Quick Reply to Otteson
1. We have to recognize that families have to solve these often complex intersections of economics and values according to their own lights. From a Hayekian perspective, no one else has the knowledge or the incentives to do it better than those intimiate with the situation. (I should note that this is also the start of a libertarian argument for parental rights, but that's for another day.)
2. At the same time, we can work to help both men and women understand that this decision should be a conscious one, rather than just doing what they perceive to be as"tradition" or women just giving in to male power. I'm fine with women (or men!) who make an eyes-wide-open choice to stay home and sacrifice wages in the process. Any gender wage gap that results from this is not a social problem to be remedied. I just want that choice to be made with as much knowledge and in as great a situation of equality of power as possible.
comments powered by Disqus
Stephen Thomas - 10/29/2004
"At the same time, we can work to help both men and women understand that this decision should be a conscious one, rather than just doing what they perceive to be as "tradition" or women just giving in to male power."
Tradition is the right way to make these decisions.
First, you are incorrect that women generally take on more of the burden. This is simply a feminist myth. Factor in that men generally take care of the exterior maintenance of the home and maintenance of the car, and the division of labor is equal.
Second, a married couple who makes decisions on an intellectual/political basis is a married couple that isn't very married. The purpose of marriage is not to solve political/social problems. It is to satify the needs of the two parties who are married.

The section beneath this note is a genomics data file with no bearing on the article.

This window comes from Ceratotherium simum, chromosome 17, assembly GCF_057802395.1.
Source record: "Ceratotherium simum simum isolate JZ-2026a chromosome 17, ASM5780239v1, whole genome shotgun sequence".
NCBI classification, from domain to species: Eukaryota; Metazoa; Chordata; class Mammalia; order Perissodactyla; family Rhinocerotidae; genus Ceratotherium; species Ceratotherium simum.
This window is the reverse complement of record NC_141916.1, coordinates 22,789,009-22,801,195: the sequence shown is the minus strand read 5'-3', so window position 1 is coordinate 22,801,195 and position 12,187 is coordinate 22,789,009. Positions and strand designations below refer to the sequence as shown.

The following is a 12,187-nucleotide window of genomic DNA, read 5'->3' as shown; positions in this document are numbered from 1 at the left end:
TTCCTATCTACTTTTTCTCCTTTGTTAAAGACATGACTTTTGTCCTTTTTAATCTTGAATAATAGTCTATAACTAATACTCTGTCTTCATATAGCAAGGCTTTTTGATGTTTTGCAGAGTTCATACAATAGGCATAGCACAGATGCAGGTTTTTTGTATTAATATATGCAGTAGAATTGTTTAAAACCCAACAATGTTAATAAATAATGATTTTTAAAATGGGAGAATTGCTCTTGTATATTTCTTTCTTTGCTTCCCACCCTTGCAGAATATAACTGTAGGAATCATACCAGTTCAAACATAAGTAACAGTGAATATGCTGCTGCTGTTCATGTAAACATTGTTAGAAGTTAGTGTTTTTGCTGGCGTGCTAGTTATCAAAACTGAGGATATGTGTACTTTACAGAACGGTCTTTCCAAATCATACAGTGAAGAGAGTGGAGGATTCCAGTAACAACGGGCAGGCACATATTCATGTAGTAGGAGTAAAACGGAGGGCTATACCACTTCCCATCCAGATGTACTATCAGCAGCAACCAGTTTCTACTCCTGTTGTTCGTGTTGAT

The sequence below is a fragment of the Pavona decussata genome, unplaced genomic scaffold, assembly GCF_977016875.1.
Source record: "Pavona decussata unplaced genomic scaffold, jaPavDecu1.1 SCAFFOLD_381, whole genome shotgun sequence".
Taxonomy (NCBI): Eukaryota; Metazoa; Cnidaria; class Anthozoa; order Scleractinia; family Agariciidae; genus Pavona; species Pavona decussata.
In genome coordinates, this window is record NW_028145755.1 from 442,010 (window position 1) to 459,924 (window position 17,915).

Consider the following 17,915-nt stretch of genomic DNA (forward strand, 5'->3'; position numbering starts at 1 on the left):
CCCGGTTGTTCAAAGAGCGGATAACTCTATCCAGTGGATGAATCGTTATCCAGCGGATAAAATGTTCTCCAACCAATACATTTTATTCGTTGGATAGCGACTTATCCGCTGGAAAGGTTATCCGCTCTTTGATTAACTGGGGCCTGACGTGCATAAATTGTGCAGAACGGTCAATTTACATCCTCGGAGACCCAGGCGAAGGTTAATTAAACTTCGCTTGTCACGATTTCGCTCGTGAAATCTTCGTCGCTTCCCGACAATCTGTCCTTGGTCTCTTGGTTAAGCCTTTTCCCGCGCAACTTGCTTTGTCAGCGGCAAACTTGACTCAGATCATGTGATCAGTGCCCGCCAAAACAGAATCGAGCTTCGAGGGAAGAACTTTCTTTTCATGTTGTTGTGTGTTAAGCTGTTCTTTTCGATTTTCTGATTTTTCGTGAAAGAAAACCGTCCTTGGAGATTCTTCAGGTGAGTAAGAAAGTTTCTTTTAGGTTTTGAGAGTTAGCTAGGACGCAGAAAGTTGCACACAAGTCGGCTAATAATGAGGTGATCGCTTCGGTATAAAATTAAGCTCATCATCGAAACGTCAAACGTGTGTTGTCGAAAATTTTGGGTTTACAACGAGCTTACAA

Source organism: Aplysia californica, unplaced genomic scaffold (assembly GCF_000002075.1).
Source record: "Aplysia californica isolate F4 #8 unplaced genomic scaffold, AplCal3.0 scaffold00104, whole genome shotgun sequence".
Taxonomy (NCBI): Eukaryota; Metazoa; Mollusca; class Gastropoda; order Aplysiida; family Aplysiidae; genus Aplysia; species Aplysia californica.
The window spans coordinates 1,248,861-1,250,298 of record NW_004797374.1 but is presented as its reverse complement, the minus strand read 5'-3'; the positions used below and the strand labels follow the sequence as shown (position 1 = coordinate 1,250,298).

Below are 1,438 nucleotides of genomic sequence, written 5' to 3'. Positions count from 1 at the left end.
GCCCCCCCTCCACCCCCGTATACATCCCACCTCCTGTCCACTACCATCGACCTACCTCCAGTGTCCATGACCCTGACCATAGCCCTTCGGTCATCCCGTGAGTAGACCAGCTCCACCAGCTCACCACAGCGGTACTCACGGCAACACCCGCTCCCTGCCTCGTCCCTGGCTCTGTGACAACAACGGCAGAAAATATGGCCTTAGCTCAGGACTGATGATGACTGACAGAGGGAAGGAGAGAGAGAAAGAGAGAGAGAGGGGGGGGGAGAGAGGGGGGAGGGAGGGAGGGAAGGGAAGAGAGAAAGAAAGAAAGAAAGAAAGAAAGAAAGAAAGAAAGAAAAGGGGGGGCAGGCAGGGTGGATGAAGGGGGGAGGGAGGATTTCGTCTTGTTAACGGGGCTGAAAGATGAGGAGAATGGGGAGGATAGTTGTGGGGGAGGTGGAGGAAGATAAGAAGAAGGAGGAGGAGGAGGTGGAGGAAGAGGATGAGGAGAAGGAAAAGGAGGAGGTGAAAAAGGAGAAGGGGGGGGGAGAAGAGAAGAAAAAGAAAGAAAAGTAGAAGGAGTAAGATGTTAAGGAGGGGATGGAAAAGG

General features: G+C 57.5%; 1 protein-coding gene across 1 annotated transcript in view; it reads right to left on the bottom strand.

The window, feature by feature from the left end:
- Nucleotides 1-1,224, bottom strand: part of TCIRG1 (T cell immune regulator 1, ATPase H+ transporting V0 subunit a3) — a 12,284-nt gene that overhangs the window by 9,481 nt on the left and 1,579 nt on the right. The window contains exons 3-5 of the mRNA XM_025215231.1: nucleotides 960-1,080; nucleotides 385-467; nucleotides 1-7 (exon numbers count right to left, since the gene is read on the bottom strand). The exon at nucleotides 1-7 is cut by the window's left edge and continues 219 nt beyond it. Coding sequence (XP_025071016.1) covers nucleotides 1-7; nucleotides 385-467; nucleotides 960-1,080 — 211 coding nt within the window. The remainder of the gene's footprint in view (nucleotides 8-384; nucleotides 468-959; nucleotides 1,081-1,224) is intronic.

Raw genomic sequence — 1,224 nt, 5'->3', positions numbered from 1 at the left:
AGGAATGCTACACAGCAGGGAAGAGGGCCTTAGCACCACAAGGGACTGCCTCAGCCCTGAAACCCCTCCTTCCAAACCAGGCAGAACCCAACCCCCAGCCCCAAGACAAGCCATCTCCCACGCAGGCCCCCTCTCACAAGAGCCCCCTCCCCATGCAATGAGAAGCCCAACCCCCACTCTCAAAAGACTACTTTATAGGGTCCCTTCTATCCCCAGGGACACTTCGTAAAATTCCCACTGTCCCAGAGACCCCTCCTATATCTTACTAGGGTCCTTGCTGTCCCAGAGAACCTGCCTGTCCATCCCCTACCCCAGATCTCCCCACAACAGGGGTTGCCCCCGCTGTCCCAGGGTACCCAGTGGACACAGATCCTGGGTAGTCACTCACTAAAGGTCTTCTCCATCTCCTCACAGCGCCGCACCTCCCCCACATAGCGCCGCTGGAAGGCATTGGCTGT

Intellectuals get awful confused about this stuff.
Steven Horwitz - 10/22/2004
Well, I think you've misread me, as well as the data. First, the data are pretty clear that *including* exterior maintenance, women still do a greater share of household work than men do. See the time diary studies from John Robinson out of the University of Maryland for confirmation of that. It's not a feminist myth. Why isn't it possible the feminists are right.
As for "tradition," well which tradition? The "mom at home, dad at work" family is a creature of the mid-20th century. A look at the history of the family will pretty clearly show that this arrangement is hardly "traditional." For one example, both moms and dads worked on the farm and then in the early decades of the industrial revolution. The "traditional" family doesn't become anything near the norm until the post-war era. Even then, it wasn't as widespread as popular culture and myth would have it. If we look over the long history of the human family, two working parents looks a lot more traditional. And keep in mind that those moms had help from extended family in dealing with household production.
Finally, I'm not suggesting that married couples make these decisions on ideological grounds. I've been happily married for over 16 years, so I think I know a little about it. If you read me carefully, you'd see that I said such decisions have to be made according to the particulars of the relationship. To me, that's what marriages should be about, rather than blindly following supposed tradition. Even so, good marriages at least tacitly understand that marriages and families have functions that need to be performed and that partners need to come to some understanding about who is going to do what. Marriages that *don't* confront those questions seem to me to be either dead-ends or miserable for one party or the other.
- Raleigh Trevelyan, Chronicler of a Notable Family, Dies at 91
- Former spokesman of B.C. anti-immigration group wants UBC history prof fired
- Harvard's Steven Shapin Wins History of Science Award
- Middle East Studies Association Fights a Rising Tide of Critics